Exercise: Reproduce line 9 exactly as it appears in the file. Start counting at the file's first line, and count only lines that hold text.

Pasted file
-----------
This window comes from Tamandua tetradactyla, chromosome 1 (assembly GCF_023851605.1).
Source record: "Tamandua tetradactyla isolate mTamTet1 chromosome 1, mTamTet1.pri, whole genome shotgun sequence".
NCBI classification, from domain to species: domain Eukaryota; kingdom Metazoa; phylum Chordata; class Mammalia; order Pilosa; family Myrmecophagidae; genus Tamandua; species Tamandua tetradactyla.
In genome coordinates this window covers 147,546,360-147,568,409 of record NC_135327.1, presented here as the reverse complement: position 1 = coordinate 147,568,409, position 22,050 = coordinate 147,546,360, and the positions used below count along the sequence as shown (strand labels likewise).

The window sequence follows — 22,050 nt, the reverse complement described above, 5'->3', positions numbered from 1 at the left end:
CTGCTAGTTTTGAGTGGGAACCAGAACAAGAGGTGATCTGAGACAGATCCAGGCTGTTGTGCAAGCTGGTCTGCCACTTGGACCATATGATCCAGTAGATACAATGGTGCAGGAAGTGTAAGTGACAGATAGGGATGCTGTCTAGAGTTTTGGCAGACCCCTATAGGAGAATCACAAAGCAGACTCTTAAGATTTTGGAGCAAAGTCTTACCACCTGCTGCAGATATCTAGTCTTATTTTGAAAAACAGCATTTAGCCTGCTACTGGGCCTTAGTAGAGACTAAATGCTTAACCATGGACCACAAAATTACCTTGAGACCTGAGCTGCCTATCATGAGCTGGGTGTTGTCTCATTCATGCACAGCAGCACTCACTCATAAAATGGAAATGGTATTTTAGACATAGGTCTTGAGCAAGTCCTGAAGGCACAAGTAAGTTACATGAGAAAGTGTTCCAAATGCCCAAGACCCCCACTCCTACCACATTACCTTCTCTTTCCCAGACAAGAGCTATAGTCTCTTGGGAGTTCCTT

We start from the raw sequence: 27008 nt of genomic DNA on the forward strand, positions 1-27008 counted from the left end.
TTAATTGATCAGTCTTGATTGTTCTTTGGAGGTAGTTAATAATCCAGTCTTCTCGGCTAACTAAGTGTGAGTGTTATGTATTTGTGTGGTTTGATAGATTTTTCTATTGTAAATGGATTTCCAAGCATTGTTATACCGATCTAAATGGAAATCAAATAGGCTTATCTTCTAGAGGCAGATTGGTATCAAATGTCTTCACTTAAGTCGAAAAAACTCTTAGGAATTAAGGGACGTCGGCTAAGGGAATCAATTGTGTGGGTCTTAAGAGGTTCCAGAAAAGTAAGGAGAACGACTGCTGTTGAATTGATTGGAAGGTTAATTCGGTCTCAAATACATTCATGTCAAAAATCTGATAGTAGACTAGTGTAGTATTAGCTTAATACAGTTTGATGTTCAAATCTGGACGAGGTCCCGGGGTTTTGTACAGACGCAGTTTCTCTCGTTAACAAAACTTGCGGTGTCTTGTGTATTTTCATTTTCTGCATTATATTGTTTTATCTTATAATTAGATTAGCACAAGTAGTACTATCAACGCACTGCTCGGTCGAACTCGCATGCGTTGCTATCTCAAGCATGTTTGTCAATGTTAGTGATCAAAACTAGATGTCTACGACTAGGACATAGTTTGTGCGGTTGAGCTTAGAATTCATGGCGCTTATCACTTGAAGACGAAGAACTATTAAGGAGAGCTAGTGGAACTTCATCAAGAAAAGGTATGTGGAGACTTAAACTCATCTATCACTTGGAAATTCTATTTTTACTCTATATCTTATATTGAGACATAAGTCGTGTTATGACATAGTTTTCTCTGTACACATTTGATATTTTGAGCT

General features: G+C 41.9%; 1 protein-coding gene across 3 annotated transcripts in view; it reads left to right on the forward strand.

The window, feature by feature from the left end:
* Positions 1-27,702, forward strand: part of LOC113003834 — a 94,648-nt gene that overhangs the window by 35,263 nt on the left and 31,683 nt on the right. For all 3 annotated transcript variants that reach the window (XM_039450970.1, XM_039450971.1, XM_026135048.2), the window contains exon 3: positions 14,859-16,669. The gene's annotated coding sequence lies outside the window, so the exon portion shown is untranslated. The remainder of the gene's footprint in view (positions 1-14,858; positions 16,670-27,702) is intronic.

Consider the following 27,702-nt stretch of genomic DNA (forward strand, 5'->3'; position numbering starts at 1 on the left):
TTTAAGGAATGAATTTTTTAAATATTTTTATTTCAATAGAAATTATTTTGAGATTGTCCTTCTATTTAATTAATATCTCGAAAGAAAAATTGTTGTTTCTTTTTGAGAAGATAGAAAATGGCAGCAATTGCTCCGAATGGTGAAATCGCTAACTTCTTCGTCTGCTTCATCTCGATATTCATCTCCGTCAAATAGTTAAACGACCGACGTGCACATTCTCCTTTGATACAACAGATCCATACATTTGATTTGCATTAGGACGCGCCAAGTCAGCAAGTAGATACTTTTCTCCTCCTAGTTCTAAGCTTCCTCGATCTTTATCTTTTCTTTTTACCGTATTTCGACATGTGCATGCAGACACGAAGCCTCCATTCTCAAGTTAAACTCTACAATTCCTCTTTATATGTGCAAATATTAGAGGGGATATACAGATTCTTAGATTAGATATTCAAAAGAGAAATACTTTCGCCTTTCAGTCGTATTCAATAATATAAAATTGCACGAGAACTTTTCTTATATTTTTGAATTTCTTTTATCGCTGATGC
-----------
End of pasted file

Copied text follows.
General features: G+C 41.9%; 1 protein-coding gene across 3 annotated transcripts in view; it reads left to right on the forward strand.